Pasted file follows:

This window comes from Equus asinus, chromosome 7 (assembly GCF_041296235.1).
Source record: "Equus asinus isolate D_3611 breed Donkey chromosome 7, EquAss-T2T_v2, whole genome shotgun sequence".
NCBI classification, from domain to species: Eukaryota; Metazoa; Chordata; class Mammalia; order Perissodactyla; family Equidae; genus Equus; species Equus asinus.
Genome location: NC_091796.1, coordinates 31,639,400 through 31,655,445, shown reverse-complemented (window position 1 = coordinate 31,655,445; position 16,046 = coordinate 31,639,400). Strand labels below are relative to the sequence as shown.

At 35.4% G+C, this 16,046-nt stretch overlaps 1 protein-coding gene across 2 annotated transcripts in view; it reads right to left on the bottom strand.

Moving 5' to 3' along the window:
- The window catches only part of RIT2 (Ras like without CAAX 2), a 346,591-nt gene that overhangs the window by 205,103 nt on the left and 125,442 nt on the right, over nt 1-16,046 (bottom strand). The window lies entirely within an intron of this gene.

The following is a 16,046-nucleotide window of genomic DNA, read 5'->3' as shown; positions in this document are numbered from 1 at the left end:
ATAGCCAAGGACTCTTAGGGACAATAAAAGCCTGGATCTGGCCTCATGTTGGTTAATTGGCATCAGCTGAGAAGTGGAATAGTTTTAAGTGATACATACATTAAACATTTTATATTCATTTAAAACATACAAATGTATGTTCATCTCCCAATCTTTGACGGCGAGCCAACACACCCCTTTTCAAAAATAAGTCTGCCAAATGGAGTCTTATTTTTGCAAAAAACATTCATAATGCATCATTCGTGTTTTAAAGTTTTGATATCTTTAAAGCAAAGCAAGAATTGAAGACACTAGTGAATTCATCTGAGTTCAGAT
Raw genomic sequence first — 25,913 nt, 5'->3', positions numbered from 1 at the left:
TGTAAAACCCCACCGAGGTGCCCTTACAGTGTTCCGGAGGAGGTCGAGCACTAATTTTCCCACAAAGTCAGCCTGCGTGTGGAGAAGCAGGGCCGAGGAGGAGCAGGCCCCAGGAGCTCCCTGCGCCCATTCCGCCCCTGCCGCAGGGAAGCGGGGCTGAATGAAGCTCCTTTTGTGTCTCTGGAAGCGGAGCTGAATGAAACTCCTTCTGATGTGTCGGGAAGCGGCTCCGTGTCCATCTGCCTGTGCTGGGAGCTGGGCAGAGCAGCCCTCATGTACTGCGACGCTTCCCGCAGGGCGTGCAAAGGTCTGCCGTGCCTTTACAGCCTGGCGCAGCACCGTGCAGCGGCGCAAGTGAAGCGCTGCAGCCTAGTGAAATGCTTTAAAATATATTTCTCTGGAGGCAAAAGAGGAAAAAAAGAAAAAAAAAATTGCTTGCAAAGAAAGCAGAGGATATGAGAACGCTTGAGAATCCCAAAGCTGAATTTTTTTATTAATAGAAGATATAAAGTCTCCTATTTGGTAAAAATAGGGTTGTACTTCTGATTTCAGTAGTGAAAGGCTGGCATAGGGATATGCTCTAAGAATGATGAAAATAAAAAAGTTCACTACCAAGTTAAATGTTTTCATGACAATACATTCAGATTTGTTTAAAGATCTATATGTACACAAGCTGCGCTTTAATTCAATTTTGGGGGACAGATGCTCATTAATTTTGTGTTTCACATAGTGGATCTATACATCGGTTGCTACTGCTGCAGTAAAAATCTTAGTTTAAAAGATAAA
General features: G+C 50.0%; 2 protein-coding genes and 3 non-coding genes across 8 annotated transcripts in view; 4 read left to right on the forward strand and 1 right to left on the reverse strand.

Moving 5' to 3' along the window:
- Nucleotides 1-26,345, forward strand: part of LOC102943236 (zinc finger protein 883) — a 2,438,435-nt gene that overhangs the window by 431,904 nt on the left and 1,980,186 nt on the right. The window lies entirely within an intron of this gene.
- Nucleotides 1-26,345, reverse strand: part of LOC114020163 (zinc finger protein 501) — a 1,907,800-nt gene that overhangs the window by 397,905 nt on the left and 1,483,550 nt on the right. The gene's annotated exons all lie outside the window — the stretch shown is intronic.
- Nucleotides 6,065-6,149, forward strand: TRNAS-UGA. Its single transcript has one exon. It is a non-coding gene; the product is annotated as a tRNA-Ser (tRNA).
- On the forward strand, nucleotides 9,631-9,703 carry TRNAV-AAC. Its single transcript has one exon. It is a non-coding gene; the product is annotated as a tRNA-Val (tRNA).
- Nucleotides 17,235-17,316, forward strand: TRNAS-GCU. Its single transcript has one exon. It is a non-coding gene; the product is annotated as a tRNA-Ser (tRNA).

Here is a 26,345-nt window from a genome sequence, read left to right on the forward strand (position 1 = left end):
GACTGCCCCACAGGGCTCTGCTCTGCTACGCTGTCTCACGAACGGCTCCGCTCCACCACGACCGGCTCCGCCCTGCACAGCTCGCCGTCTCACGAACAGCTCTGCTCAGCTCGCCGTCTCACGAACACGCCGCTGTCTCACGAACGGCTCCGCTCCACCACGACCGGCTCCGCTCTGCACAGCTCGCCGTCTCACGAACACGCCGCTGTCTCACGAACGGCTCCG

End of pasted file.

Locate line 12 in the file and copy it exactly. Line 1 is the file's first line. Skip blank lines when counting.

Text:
General features: G+C 50.0%; 2 protein-coding genes and 3 non-coding genes across 8 annotated transcripts in view; 4 read left to right on the forward strand and 1 right to left on the reverse strand.